The true meaning of the yellow traffic light is one of the most misunderstood road rules, according to the Centre for Road Safety.
Some think it means "slow down" or "get ready to stop" - while a few seem to think it means "speed up and blow through the intersection".
But the reality is that it means "stop" - just the same as the red light.
If you approach a set of lights and they turn yellow, then you have to stop - the only exception is if you are unable to brake safely.
This is one of the misunderstood rules the government is focusing on during Road Rules Awareness Week.
"People may consider themselves good drivers but knowing the road rules such as who has right of way at an intersection, and what different signs and traffic signals mean is an important part of road safety," Transport and Roads Minister Andrew Constance said.
Another rule is tailgating - the road rules stipulate drivers must keep sufficient distance behind a car travelling in front of them.
While road conditions and speed can affect this a three-second gap is the general rule.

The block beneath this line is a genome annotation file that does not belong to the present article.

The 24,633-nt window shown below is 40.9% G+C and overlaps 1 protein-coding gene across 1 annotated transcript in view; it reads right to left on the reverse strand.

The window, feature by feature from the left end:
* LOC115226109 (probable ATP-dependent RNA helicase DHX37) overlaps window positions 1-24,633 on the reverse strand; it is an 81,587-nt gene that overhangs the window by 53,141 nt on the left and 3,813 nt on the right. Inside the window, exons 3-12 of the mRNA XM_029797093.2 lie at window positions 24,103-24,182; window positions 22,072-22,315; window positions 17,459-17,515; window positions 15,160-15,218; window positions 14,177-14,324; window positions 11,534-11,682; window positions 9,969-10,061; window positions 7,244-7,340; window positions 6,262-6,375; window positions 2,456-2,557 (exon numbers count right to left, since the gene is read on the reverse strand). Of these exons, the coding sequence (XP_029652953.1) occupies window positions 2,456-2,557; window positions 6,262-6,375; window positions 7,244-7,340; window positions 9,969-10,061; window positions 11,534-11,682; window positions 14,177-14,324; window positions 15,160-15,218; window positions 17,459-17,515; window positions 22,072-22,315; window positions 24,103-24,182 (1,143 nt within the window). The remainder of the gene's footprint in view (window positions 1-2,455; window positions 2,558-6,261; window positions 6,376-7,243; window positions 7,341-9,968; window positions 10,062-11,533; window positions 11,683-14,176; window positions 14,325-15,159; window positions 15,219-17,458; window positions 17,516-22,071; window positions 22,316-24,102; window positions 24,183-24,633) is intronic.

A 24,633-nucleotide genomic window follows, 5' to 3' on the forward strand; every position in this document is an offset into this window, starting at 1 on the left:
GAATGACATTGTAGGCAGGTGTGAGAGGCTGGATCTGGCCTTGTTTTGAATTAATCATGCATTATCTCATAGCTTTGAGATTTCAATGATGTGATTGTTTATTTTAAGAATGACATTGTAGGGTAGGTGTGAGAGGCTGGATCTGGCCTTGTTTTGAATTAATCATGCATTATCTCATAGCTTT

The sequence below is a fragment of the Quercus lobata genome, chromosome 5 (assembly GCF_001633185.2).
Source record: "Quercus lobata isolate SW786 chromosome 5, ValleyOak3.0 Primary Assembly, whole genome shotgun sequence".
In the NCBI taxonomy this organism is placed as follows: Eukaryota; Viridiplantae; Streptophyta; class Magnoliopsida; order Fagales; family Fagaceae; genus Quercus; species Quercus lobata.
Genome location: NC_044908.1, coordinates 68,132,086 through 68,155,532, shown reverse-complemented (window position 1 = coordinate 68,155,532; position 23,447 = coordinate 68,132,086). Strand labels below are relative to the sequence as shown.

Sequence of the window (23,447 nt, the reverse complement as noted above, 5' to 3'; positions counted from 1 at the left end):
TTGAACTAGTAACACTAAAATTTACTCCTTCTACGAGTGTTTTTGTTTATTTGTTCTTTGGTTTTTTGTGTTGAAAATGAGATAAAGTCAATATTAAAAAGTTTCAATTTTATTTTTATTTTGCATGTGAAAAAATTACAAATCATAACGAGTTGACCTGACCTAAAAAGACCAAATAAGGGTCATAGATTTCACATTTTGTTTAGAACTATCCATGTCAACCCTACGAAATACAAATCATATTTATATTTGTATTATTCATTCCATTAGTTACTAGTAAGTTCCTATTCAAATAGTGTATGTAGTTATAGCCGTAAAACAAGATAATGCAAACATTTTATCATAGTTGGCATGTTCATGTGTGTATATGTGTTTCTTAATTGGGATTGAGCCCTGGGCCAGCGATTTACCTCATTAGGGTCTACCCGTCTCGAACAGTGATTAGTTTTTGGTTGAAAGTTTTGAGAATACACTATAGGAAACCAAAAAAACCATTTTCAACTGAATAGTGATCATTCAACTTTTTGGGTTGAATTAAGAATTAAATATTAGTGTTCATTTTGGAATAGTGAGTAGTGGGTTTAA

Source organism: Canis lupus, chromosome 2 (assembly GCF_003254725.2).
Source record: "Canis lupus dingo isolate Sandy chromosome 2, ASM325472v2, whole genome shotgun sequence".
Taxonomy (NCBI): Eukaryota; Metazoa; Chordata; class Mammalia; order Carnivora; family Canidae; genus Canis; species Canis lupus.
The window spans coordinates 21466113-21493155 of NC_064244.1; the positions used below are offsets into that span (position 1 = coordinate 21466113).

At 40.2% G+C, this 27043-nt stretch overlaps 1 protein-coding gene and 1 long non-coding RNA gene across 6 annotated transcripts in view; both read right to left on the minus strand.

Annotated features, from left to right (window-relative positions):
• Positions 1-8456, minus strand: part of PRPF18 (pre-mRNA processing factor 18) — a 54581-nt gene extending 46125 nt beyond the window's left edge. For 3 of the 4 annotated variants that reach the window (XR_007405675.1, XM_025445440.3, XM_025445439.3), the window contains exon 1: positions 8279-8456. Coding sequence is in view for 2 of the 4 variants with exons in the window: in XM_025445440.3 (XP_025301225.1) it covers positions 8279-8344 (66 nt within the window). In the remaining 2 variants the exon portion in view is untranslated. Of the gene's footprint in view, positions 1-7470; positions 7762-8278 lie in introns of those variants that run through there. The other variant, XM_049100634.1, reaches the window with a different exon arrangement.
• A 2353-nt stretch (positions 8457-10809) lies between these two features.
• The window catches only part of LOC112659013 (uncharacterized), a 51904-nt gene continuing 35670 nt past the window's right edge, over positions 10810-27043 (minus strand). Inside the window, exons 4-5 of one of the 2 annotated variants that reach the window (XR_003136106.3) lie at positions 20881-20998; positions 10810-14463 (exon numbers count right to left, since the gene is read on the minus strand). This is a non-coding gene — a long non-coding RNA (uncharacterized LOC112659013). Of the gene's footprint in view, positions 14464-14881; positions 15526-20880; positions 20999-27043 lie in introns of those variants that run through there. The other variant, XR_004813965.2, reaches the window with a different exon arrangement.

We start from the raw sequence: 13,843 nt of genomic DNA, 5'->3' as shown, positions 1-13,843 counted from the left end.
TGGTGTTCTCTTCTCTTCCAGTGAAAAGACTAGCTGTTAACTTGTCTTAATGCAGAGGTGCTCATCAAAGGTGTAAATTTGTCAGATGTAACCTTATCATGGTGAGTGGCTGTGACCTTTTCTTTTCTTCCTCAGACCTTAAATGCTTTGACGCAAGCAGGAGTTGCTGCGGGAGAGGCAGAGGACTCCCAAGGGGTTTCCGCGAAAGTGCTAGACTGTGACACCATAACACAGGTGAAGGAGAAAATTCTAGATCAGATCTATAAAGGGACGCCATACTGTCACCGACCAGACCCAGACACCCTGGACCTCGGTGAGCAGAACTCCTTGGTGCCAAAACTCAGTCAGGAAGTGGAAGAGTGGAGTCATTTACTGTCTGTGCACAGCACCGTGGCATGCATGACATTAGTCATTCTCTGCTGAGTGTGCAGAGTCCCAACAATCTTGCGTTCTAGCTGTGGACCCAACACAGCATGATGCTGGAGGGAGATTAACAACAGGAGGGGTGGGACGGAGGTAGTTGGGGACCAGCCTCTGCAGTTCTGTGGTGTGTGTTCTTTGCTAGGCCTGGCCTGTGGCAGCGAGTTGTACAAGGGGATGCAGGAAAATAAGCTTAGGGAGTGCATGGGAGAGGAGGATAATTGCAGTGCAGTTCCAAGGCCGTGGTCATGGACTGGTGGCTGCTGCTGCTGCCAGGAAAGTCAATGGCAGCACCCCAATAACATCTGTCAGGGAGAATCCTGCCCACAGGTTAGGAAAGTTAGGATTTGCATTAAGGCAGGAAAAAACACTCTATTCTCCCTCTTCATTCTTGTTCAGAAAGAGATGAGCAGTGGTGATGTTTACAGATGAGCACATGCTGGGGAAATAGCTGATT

Mobile phone use is always one that catches people out - they can only be used if they're in a commercially-manufactured mounting and do not require the driver touching any part of the phone.
That means putting it in your lap or on the dashboard is out - as is texting.
The rules around merging may surprise you.
When travelling in a marked lane that is ending, then that driver must give away to traffic in the lane being entered.
However, if the driver is in a lane where the markings end, then it's any cars behind them in the merging lane that need to give way.
- ANSWER: The order is B, D,C and then A. The cyclist has right of way, so the pedestrian has to wait. Car C then has to give way to the pedestrian crossing the road before turning. Car A is turning right and has to give way to everyone.